Have you got any thoughts, on the instability that’s been reported within the BNP since Nick Griffin’s quite disastrous the BBC QT appearance?


It depends, really, on their future performance. There’s always been a split within the BNP, with those who still support the old-school Mosely views , and those who want to appear more respectable. It depends really on whether they get a new figurehead, and what type of a figure head they become. Really though, I think that whether they are open about their old-school views or whether they stay with Nick Griffin or another person just like him, I don’t think the BNP will change much, or gain anything from a change in leader.

Why do you think people are still voting BNP as a protest when they’ve already seen that this can get them into power?

I don’t know if it was a matter of the BNPs votes increasing, or whether it was just a lack of votes in general that won them their seats. I also think their position has been helped by a lot of people’s fears about this so-called “influx of immigrants” which I don’t think has been helped much by the right wing press. And so I think a lot of people were pushed because they feel that Labour doesn’t do enough for them, when in fact Labour have brought in some of the most draconian measures out of any EU country to deal with immigration.

Where do you think the BNPs views have stemmed from? Why?

Well, I’d have to say two things to that – the first thing is that the core membership of the BNP is made up of fascists and racists, there’s an anecdote Nick Griffin once told about his school librarian asking him is he was a socialist and he said “yes, I am a socialist, a National Socialist”. It is people like that that make up the hardcore of the BNP party. Wheras the rest are just made up of people who are dissolutioned with Labour and feel that they aren’t really representing them.


Has there been an increase in activities by more extreme Right Wing groups such as the BPP and the EDL? Do you think they are bandwaggoning on the BNPs success?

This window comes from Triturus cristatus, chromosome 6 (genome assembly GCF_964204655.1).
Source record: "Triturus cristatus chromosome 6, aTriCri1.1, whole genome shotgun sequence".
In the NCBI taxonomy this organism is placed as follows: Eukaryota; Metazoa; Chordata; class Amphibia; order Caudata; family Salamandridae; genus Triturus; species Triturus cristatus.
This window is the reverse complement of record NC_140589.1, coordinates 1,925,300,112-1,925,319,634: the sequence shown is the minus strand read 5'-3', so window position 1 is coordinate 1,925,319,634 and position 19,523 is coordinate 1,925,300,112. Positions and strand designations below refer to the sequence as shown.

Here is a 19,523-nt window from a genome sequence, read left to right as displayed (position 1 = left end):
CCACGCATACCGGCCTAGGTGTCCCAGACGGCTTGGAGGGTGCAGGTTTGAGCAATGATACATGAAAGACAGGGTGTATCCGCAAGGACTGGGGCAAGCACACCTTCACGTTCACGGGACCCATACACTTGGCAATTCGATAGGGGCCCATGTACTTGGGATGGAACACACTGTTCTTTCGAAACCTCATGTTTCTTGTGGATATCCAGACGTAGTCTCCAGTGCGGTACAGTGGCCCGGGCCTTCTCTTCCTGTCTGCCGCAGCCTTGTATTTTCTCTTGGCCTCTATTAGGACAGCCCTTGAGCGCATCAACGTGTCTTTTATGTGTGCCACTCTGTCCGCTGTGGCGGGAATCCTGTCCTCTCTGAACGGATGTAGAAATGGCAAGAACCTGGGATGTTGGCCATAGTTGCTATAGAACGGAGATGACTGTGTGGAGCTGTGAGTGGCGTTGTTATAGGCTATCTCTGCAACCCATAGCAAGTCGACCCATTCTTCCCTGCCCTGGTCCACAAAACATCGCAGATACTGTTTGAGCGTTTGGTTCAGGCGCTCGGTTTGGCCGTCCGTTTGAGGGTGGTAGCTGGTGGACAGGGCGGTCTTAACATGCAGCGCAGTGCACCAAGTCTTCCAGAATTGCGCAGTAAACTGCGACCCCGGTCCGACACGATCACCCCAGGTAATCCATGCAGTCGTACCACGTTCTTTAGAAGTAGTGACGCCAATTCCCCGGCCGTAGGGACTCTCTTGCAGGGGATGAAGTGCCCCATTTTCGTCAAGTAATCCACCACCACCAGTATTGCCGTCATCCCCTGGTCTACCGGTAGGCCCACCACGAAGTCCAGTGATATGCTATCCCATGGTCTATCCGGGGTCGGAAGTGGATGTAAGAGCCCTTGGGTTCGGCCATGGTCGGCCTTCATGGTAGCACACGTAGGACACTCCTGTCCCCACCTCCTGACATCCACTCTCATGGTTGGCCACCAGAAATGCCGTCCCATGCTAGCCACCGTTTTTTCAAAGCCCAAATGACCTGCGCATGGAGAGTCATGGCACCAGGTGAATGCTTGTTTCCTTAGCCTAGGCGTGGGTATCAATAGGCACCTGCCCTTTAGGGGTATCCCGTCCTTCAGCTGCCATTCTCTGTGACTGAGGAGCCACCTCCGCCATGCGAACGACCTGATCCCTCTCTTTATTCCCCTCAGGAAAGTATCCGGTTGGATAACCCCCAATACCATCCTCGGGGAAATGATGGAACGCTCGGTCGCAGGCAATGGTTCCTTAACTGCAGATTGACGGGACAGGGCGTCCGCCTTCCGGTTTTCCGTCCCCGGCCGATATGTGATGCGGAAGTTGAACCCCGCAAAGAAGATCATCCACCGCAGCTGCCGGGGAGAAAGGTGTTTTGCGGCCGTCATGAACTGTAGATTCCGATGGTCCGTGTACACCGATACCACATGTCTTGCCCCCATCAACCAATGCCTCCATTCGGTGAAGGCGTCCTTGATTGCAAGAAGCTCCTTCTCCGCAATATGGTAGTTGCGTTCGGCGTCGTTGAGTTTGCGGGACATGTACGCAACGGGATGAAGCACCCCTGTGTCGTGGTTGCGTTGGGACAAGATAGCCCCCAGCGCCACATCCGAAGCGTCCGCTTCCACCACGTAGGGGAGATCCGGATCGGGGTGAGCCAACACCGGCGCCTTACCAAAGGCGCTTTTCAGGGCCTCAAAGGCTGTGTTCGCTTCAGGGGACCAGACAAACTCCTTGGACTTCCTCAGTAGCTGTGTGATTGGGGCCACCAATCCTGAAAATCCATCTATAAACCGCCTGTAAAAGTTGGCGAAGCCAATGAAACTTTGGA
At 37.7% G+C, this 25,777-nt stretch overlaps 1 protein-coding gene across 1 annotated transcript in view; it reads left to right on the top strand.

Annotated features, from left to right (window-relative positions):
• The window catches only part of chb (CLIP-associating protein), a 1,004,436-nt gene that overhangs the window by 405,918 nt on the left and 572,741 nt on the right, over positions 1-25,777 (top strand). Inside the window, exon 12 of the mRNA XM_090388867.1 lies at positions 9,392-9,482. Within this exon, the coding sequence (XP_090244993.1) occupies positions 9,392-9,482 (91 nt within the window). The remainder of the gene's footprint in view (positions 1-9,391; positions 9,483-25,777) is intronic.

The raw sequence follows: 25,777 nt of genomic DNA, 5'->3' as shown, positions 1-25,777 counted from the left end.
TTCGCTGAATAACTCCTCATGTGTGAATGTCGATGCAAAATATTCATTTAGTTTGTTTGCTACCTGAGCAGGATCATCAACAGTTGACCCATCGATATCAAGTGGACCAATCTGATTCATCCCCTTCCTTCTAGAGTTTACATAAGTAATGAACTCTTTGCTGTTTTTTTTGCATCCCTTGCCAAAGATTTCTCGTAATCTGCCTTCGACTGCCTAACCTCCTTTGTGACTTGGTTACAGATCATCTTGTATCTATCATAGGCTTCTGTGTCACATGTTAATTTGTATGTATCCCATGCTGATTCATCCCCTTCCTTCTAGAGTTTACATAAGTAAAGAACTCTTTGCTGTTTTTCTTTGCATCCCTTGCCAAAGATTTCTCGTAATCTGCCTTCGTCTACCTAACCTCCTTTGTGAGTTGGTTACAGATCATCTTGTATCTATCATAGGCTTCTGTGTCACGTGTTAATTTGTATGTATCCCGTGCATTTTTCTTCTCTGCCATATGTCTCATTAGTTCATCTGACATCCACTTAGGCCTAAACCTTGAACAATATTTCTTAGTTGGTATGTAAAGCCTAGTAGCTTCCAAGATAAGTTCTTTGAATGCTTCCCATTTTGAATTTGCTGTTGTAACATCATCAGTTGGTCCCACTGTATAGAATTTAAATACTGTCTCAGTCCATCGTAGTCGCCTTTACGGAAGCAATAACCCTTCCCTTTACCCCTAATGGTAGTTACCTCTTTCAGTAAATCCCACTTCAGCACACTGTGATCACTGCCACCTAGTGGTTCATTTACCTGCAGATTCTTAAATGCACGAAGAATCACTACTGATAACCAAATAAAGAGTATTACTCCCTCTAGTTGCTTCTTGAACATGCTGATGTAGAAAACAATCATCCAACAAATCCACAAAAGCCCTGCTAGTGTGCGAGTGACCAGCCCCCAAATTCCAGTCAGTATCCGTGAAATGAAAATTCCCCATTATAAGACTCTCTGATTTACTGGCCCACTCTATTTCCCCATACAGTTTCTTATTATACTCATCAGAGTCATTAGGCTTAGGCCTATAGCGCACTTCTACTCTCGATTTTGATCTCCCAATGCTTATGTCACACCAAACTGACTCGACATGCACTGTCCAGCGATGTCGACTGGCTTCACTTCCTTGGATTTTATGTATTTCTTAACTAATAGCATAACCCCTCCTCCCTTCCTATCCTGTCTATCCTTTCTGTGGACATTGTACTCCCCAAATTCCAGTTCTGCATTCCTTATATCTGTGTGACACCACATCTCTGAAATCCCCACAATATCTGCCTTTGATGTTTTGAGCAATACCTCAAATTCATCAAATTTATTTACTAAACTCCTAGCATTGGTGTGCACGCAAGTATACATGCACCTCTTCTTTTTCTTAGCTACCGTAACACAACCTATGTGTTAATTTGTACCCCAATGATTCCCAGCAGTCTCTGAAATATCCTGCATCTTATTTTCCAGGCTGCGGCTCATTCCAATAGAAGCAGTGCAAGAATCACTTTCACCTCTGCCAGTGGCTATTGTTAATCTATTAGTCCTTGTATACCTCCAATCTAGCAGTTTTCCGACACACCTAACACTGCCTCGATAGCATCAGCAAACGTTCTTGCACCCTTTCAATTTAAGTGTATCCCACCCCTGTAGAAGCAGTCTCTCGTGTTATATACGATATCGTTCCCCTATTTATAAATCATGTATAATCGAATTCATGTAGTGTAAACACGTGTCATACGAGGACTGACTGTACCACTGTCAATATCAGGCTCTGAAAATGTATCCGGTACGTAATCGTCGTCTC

I think they’re definitely bandwaggoning, although I think the EDL are linked to the BNP, so whenever the BNP win votes in an area, the EDL will always follow up with a march. Right wing groups have definitely been given more confidence from the BNPs little successes.

How do you think the EDL will react to Anti-Fascist demonstrations being held on Saturday (31st October) at the same time as their protest?


I think they’ll react the same way as they always do, by making advances, shouting racists remarks. I hope it won’t turn violent, but with thugs like that you never really know.

So do you think it will be like in Birmingham when they were throwing missiles into the crowds?

I think it’ll be very similar to how it was in Manchester where I don’t think they were throwing things if I remember correctly although a few of them did start trouble...so they were sort of jeering at people and gearing up for a fight.

Do you think they should be allowed to partake in public demonstrations?

I think the people of the BNP already have a right to air their views, but the EDL should be banned simply because most of their demonstrations do turn violent. They went around smashing up Asian-owned shops, throwing things through the windows.

Have the views in the area changed since your campaigning before the European Election?

Definitely people are starting to realise how serious the threat is of the BNP, so we held an anti-fascist meetings and I started one up in Chapel Town and chaired the meeting there, and a lot of people are really starting to realise the seriousness of the situation.

What are your next steps to spread the anti-fascism message?


Well, the UAF are going to hold extra branch meetings. We also go into working class areas and try to speak to people about what the BNP really mean.

No comments:

1. 4.
There was an error in this gadget
Related Posts with Thumbnails